By: Parallels and Meridians
“If I am a demon, I shall die! If I am not, and I am the true spiritual son of Guru Rinpoche, this lamp will continue to burn and I will recover hidden treasures!” Cried Pema Lingpa, holding a burning lamp before he leaped into a pool of icy water travelling to the sea. Pema Lingpa, was a treasure finder who saw a vision that he would find the hidden treasures of the second Buddah, Padmasambhava, in this tiny pool. To everyone’s astonishment, he came out of the water with the treasures and his lamp burning, still.
In the southern part of the Thang Valley, thirty minutes’ drive from Chankar town, on a road towards a village called Tang, lays one of the most revered sites of the country, the MebarTsho or the Burning Lake. There are a few of myths around this lake; one of the most well-known though, is Pema Lingpa’s tale. Small as it might seem, this lake is the stage for many of Bhutan’s legends and myths from mermaid sightings and mysterious ladies in its lakebed. It in itself is not actually lake but a whirl of fresh river water gathered in one area, which further down flows again as a river.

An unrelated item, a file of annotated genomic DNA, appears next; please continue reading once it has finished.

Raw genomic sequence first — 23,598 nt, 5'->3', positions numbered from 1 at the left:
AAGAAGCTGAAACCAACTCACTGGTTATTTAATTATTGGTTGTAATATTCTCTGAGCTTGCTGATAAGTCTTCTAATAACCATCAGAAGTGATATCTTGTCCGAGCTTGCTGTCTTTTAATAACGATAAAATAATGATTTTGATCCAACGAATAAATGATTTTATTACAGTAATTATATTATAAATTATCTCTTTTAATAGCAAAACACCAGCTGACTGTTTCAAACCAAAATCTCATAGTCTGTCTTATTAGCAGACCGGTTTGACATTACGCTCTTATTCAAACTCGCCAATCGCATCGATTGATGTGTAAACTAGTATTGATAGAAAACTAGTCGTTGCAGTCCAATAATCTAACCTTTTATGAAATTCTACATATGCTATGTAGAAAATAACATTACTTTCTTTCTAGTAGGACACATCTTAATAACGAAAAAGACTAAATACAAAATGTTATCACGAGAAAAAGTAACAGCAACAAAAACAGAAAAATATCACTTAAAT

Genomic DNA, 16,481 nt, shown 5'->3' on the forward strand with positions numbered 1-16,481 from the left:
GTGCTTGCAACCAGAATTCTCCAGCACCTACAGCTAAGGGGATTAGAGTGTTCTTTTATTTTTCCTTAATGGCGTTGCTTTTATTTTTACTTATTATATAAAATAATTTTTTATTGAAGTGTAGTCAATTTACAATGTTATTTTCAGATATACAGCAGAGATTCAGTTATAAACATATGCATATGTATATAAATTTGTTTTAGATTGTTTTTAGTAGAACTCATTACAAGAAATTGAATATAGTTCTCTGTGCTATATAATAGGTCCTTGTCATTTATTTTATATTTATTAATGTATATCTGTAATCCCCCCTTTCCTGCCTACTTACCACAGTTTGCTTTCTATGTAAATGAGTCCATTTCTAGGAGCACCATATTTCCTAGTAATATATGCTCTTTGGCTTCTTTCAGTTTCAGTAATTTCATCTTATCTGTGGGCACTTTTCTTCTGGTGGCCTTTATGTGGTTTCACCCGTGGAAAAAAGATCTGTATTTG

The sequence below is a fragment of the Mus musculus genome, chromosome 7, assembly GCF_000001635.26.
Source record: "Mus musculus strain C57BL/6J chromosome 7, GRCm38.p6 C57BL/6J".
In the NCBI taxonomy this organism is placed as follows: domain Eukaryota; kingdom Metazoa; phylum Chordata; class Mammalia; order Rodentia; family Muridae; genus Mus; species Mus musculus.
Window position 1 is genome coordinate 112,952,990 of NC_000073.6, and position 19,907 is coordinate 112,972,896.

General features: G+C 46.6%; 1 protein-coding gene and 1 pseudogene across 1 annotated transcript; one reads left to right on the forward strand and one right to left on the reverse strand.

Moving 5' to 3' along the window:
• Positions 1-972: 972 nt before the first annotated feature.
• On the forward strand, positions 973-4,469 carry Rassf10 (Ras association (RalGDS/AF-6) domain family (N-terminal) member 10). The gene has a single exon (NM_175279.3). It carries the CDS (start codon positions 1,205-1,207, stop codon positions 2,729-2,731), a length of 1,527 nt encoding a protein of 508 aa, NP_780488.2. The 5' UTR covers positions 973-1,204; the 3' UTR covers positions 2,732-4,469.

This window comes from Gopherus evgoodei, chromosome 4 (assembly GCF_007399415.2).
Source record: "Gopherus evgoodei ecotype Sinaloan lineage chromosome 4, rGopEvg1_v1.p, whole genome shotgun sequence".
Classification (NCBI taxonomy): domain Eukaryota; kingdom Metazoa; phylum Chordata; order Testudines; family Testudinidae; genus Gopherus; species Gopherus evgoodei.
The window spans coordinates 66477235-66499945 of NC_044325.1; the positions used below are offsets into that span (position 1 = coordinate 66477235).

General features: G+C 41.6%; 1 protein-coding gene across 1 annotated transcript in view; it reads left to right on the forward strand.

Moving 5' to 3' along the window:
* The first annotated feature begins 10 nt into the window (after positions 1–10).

Surrounded by rocks and stones of different sizes covered in lush mosses thriving in the damp areas, this is unquestionably a scenic location. You can stand by boulder and look through the water’s depth. You can pay your respects, tie a bright prayer flag and if luck is on your side, you might see one of these mystical creatures. The story is, however, that only the purest of hearts will be given a chance to witness such enchanting sights. While you’re there, do not forget to meet the lama who lives and meditates by the lake, he has a lot of stories to tell. What you might not see, you might actually hear; it is equally bewitching.